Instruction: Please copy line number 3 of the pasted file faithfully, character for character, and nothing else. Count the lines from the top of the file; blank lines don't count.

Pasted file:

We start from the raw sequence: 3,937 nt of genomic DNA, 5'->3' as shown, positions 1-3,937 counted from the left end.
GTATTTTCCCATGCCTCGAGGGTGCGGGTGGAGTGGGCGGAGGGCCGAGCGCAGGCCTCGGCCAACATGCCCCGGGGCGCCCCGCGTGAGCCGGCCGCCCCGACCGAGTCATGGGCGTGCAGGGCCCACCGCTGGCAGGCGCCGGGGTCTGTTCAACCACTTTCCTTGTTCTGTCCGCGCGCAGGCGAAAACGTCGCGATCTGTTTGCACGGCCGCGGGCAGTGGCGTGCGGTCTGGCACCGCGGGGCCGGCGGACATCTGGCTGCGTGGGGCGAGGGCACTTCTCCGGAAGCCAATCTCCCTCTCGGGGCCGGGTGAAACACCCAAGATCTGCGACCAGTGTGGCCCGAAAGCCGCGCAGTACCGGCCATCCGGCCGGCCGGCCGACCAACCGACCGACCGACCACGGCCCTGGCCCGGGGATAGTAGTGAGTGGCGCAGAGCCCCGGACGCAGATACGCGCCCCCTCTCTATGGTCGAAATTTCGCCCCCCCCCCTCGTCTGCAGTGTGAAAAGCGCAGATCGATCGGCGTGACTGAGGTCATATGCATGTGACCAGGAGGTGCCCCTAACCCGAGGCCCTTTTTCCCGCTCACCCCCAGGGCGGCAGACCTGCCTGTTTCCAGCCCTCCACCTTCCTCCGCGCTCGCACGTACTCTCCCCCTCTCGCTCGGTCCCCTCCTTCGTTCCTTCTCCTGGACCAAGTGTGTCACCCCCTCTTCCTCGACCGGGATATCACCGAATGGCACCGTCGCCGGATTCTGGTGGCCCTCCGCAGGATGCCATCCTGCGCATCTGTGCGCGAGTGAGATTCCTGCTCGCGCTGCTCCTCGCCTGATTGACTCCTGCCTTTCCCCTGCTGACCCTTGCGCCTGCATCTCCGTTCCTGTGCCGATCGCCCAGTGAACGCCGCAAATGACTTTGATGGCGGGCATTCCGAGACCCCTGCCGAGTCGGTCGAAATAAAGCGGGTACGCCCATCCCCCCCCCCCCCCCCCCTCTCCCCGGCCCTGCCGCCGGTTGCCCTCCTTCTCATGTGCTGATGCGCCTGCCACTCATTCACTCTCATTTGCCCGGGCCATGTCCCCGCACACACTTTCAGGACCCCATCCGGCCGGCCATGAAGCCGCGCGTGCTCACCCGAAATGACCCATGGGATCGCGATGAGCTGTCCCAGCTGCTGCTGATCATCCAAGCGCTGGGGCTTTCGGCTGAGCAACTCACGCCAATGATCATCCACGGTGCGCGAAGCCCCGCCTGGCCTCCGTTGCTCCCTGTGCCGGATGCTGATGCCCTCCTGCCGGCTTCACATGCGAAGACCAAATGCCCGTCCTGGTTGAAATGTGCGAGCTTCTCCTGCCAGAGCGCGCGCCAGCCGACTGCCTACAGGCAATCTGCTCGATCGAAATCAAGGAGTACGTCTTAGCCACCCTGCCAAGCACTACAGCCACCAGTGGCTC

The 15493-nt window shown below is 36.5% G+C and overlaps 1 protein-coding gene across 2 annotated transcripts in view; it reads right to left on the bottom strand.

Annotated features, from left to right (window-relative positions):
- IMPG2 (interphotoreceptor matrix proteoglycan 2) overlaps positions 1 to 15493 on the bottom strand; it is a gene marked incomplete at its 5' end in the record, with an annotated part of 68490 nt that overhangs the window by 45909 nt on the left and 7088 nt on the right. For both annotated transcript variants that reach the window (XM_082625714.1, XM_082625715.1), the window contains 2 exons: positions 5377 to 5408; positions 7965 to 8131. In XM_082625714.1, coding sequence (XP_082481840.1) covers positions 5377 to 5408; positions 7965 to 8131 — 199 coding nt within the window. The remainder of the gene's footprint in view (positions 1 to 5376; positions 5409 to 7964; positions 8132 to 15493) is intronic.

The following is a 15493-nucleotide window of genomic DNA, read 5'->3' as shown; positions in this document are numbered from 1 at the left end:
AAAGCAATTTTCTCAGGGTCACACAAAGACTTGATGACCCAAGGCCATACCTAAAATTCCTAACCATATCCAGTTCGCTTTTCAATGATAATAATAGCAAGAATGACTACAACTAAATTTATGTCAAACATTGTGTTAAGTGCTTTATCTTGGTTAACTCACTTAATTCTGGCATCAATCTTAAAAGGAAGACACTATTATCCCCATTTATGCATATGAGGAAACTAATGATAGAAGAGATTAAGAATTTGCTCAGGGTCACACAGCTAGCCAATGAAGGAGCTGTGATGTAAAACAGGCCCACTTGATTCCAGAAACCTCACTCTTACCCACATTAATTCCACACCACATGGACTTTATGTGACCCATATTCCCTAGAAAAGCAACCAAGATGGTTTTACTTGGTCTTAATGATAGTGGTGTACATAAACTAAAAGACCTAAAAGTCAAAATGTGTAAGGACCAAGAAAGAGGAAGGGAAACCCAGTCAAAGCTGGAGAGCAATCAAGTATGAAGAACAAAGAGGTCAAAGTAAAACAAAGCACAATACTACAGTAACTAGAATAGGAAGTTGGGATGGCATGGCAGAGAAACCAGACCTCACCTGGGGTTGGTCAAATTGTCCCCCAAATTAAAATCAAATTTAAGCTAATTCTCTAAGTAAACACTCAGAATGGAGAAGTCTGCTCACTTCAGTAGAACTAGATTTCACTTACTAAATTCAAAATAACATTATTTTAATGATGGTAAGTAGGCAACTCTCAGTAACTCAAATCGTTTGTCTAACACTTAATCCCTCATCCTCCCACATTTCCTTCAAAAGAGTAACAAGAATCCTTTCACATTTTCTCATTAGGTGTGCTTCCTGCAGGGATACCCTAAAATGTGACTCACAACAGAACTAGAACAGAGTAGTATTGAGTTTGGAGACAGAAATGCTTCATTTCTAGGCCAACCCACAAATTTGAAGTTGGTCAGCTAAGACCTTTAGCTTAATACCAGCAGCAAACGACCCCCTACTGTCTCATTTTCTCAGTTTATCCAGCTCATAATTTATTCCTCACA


The 15493-nt window shown below is 36.5% G+C and overlaps 1 protein-coding gene across 2 annotated transcripts in view; it reads right to left on the bottom strand.